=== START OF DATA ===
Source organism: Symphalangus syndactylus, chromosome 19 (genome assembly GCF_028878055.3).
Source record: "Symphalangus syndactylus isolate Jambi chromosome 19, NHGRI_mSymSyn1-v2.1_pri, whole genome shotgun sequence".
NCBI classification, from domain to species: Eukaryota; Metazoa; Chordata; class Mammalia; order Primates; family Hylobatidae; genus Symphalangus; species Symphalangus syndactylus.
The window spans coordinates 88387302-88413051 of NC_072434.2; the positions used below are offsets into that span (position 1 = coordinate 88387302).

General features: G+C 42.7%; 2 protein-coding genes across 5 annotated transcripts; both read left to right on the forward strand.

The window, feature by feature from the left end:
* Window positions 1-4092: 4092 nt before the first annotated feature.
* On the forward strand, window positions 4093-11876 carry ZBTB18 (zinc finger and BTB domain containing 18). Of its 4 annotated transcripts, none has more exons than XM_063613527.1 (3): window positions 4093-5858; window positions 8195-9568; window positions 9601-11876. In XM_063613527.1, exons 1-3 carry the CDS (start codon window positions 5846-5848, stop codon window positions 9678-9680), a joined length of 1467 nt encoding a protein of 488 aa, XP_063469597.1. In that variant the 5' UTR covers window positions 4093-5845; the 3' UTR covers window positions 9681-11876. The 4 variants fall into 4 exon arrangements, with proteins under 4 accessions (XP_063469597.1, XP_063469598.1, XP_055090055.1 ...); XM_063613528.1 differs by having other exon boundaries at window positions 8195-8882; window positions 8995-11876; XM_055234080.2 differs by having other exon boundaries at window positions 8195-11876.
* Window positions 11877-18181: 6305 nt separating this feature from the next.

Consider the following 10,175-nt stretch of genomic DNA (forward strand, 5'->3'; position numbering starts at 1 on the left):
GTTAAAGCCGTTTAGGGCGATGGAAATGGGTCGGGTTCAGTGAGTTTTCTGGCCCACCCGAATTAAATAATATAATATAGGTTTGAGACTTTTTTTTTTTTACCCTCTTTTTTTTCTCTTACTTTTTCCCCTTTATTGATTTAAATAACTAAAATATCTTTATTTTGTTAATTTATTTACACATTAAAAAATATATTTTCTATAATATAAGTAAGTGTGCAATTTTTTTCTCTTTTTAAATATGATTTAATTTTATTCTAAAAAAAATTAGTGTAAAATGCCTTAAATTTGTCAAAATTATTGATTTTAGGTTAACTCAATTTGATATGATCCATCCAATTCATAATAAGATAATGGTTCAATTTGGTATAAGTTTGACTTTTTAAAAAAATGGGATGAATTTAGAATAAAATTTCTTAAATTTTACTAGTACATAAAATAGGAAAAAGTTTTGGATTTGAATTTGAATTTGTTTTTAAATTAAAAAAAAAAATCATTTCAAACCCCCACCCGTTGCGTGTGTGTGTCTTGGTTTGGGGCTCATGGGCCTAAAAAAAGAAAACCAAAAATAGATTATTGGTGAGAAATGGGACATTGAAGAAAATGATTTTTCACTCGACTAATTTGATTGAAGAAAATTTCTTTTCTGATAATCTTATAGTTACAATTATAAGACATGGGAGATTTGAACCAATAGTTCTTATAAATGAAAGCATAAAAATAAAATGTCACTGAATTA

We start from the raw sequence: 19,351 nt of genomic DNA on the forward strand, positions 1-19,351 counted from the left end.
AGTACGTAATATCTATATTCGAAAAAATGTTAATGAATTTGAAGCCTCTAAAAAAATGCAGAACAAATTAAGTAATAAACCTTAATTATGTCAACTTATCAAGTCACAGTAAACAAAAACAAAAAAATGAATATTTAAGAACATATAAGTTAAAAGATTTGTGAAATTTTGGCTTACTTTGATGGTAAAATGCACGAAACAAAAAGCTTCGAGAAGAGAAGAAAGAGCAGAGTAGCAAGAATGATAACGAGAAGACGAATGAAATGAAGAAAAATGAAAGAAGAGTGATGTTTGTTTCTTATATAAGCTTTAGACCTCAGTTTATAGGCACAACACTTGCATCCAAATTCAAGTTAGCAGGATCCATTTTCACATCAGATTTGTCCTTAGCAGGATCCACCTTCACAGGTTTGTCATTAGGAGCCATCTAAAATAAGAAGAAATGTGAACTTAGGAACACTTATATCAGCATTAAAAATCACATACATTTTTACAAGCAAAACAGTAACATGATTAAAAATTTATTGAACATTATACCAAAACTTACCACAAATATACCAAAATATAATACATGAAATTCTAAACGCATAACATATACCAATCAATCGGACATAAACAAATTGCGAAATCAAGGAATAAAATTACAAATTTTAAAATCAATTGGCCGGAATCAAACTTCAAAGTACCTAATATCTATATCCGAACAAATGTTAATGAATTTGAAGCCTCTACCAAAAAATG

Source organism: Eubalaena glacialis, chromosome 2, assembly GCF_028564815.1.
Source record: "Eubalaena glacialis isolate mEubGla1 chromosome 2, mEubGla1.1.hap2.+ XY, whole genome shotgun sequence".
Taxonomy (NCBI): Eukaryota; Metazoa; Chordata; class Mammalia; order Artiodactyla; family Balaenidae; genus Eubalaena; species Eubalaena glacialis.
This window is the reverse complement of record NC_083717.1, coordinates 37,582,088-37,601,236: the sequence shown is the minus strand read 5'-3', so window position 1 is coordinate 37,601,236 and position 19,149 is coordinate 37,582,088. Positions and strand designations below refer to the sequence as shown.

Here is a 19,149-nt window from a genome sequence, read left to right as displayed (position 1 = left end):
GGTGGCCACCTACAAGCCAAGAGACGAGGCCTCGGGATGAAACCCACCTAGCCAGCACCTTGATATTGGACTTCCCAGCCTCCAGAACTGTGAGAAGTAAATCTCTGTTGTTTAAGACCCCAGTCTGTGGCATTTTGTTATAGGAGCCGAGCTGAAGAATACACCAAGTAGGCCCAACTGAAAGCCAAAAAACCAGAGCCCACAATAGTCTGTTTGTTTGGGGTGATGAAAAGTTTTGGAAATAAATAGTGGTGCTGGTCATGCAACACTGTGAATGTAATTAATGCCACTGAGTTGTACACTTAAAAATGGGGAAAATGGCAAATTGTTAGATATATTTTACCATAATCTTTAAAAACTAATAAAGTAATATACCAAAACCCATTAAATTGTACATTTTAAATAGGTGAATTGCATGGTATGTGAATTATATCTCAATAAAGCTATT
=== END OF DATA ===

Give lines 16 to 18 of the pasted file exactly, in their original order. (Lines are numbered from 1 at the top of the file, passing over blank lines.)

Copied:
Taxonomy (NCBI): Eukaryota; Metazoa; Chordata; class Mammalia; order Artiodactyla; family Balaenidae; genus Eubalaena; species Eubalaena glacialis.
This window is the reverse complement of record NC_083717.1, coordinates 37,582,088-37,601,236: the sequence shown is the minus strand read 5'-3', so window position 1 is coordinate 37,601,236 and position 19,149 is coordinate 37,582,088. Positions and strand designations below refer to the sequence as shown.

Here is a 19,149-nt window from a genome sequence, read left to right as displayed (position 1 = left end):